Document type: 
Thesis
File(s): 
Senior supervisor: 
Abraham Punnen
Department: 
Science: Department of Mathematics
Thesis type: 
(Thesis) M.Sc.

The effects of auditory, visual, and gestural information on the perception on Mandarin tones

Date created: 
2017-08-04
Abstract: 

In multimodal speech perception, strategic connections between auditory and visual- spatial events can aid in the disambiguation of speech sounds. This study examines how co-speech hand gestures mimicking pitch contours in space affect non-native Mandarin tone perception. Native English as well as Mandarin perceivers identified tones with either congruent (C) or incongruent (I) Audio+Face (AF) and Audio+Face+Gesture (AFG) input. Mandarin perceivers performed at ceiling rates in the Congruent conditions, but showed a partially gesture-based response in AFG-I, revealing that gestures were perceived as valid cues for tone. The English group’s performance was better in congruent than incongruent AF and AFG conditions. Their identification rates were also highly skewed towards the visual tone when gesture was presented in the AFG compared to AF conditions. These results indicate positive effects of facial and especially gestural input on non-native tone perception, suggesting that crossmodal resources can be recruited to aid auditory perception when phonetic demands are high.

Document type: 
Thesis
File(s): 
Senior supervisor: 
Yue Wang
Department: 
Arts & Social Sciences: Department of Linguistics
Thesis type: 
(Thesis) M.A.

Observations and Reflections: Made in the Course of a Journey through France and Italy 1786-1787, by Lady Aphrodite Macbain

Date created: 
2017-07-17
Abstract: 

This paper is an historical fiction-- a travel journal written by Lady Aphrodite Macbain, an aristocratic English woman who records her observations and thoughts during her European tour in 1786-1787. Three voices tell this tale: Lady Aphrodite Macbain, a twenty-first century editor, Elizabeth Macbain, and the author of this text, Elizabeth Kidd. Elizabeth Macbain introduces the "found" journal, provides a biography of Lady Macbain and inserts historical background information on the eighteenth century, while Elizabeth Kidd (E.K.) provides background information on the cities visited, critical commentary and explanatory footnotes to the text. Included in the journal are the author's own botanical illustrations.Three primary issues relating to the eighteenth century will be addressed: the changing role of women in European society; the emerging interest in botanical sciences, and the role of the Grand Tour in promoting social change. Experiences of three main characters, Lady Macbain, her brother Andrew and her niece Belinda, offer opportunities to explore these issues from different perspectives.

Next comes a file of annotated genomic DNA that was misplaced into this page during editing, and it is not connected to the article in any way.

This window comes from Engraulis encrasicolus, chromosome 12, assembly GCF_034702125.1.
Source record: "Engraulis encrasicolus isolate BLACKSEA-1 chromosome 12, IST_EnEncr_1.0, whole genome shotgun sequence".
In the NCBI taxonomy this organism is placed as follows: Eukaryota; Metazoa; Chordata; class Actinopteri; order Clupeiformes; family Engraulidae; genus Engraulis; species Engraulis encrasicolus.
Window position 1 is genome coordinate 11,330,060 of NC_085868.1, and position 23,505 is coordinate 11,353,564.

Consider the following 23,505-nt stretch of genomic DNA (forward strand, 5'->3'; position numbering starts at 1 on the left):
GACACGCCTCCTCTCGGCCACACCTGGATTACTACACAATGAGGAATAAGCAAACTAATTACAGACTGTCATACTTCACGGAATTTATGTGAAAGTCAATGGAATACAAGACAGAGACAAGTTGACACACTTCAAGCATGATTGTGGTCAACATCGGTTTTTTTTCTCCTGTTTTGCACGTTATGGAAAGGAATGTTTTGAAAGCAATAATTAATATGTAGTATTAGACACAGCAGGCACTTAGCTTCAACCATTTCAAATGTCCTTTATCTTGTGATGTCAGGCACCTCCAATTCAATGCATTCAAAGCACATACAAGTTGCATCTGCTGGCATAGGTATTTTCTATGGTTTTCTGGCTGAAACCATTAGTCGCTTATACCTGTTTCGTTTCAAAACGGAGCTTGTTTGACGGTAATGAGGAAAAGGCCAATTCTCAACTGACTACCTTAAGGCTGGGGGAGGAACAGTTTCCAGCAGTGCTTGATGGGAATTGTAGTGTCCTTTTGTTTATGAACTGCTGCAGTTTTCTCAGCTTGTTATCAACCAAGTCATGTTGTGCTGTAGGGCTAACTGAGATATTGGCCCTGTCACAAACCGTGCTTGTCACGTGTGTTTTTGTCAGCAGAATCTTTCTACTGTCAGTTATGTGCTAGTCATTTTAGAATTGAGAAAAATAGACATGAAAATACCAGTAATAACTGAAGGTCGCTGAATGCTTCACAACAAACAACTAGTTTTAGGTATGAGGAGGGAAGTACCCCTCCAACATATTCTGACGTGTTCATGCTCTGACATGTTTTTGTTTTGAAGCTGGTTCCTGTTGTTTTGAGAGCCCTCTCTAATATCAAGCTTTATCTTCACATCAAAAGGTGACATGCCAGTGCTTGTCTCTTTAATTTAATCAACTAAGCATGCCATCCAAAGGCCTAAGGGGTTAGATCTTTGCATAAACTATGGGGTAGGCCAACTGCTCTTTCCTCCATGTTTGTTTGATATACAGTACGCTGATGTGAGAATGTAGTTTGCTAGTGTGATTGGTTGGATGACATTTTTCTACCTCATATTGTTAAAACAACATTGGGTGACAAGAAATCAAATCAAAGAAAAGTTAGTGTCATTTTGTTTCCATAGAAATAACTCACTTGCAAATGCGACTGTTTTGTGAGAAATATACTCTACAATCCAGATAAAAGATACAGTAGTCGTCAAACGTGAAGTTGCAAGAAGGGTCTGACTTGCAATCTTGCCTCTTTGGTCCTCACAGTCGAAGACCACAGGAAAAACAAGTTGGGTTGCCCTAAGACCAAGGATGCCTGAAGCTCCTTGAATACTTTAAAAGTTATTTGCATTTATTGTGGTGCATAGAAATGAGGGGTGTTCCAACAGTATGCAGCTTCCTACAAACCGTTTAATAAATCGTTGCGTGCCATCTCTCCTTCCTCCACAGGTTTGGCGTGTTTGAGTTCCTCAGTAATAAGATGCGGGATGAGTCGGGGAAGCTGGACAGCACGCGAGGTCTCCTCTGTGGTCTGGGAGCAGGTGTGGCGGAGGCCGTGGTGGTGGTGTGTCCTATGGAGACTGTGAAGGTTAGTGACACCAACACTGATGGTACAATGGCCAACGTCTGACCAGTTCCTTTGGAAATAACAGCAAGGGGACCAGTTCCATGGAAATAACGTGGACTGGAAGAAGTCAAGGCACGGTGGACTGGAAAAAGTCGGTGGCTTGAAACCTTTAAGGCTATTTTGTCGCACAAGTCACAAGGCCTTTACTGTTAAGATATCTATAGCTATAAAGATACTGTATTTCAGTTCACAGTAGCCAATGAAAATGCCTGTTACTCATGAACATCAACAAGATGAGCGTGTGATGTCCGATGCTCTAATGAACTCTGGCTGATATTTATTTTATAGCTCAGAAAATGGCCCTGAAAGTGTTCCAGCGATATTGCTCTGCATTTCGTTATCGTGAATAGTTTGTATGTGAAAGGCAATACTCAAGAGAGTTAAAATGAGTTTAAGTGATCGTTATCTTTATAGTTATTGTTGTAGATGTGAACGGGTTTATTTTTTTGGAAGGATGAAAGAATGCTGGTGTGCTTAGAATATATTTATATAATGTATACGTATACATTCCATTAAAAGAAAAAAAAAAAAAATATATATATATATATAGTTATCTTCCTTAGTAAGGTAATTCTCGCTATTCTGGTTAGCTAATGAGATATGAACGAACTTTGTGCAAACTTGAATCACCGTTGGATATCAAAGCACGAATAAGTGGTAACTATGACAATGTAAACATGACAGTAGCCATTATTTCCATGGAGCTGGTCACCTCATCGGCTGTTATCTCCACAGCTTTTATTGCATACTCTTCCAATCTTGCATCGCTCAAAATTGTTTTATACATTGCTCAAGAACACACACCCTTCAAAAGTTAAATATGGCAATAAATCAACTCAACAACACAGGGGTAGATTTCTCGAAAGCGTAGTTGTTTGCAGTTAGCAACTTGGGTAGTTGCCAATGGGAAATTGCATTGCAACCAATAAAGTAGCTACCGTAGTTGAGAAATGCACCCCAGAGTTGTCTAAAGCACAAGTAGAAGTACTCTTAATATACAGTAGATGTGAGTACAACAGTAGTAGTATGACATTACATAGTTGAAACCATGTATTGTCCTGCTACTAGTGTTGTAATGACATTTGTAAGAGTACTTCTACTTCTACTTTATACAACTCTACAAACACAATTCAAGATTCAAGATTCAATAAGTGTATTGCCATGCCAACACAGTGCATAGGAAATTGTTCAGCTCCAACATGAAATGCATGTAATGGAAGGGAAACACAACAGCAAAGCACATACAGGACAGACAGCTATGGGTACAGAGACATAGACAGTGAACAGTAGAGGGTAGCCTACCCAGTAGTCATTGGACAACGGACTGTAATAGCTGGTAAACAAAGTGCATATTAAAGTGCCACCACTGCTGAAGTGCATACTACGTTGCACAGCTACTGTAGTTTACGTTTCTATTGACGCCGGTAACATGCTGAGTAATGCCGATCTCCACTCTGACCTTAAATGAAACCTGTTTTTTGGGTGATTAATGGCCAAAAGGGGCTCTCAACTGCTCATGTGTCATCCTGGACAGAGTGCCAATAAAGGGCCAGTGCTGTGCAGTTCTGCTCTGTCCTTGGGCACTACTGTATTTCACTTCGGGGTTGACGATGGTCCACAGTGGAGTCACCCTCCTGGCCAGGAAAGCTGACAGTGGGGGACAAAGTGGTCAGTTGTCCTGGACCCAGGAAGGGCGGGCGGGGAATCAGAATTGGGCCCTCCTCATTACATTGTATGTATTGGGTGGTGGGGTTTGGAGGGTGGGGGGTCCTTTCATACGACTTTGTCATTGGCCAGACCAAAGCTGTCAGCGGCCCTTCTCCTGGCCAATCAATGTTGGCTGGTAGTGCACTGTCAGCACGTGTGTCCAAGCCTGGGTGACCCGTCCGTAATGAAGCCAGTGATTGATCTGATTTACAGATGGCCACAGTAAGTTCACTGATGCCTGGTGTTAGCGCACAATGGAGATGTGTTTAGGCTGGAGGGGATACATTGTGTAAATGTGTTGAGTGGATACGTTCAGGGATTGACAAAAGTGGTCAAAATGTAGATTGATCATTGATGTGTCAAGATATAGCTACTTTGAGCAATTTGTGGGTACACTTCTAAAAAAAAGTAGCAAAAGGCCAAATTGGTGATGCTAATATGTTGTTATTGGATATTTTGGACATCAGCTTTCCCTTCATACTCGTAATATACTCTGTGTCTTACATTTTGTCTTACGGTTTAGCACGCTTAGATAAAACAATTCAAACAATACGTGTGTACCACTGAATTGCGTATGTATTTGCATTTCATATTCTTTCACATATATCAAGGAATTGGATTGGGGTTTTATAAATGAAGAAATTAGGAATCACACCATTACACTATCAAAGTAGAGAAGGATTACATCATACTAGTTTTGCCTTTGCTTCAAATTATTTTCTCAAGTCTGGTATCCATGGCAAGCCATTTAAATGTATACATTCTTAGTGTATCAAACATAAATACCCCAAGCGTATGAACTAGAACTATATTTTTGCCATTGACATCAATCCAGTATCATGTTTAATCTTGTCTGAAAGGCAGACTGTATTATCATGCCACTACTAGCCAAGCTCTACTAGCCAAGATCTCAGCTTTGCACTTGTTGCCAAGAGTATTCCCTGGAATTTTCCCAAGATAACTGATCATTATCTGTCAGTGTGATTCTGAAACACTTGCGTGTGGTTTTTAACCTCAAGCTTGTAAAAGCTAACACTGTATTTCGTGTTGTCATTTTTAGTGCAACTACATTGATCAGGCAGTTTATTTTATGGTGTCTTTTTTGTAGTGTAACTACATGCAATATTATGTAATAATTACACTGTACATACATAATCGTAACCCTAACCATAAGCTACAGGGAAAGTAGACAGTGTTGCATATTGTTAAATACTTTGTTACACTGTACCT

Document type: 
Graduating extended essay / Research project
File(s): 
Senior supervisor: 
Stephen Duguid
Betty Schellenberg
Department: 
Arts & Social Sciences: Liberal Studies Program
Thesis type: 
(Project) M.A.L.S.

CVE Programs and Initiatives through the Ages: A snapshot of the past, present, and future

Date created: 
2017-08-03
Abstract: 

We have now reached the stage where there are many countering violent extremism (CVE) programs and initiatives in existence. Each program leaves a unique imprint, making it possible to trace these efforts through the ages, as well as give some indication as to what is working and not working. An extensive literature review surveying academic publications and independent/government reports regarding radicalization theory, and more specifically, deradicalization, disengagement, rehabilitation, and prevention efforts is used to build the framework for this study’s database. A content analysis utilizing data triangulation is then conducted on 67 existing or previously existing CVE programs/initiatives. The Information drawn from these programs is used to develop a timeline of where CVE efforts have been, where they are now, and provides an idea of where they might be going. Some impressions made by these efforts have been marked – good and bad, lending pertinent information to the development of these types of programs. This study is intended to inform and improve the next generation of CVE programming.

Document type: 
Thesis
File(s): 
Senior supervisor: 
Garth Davies
Department: 
Arts & Social Sciences: School of Criminology
Thesis type: 
(Thesis) M.A.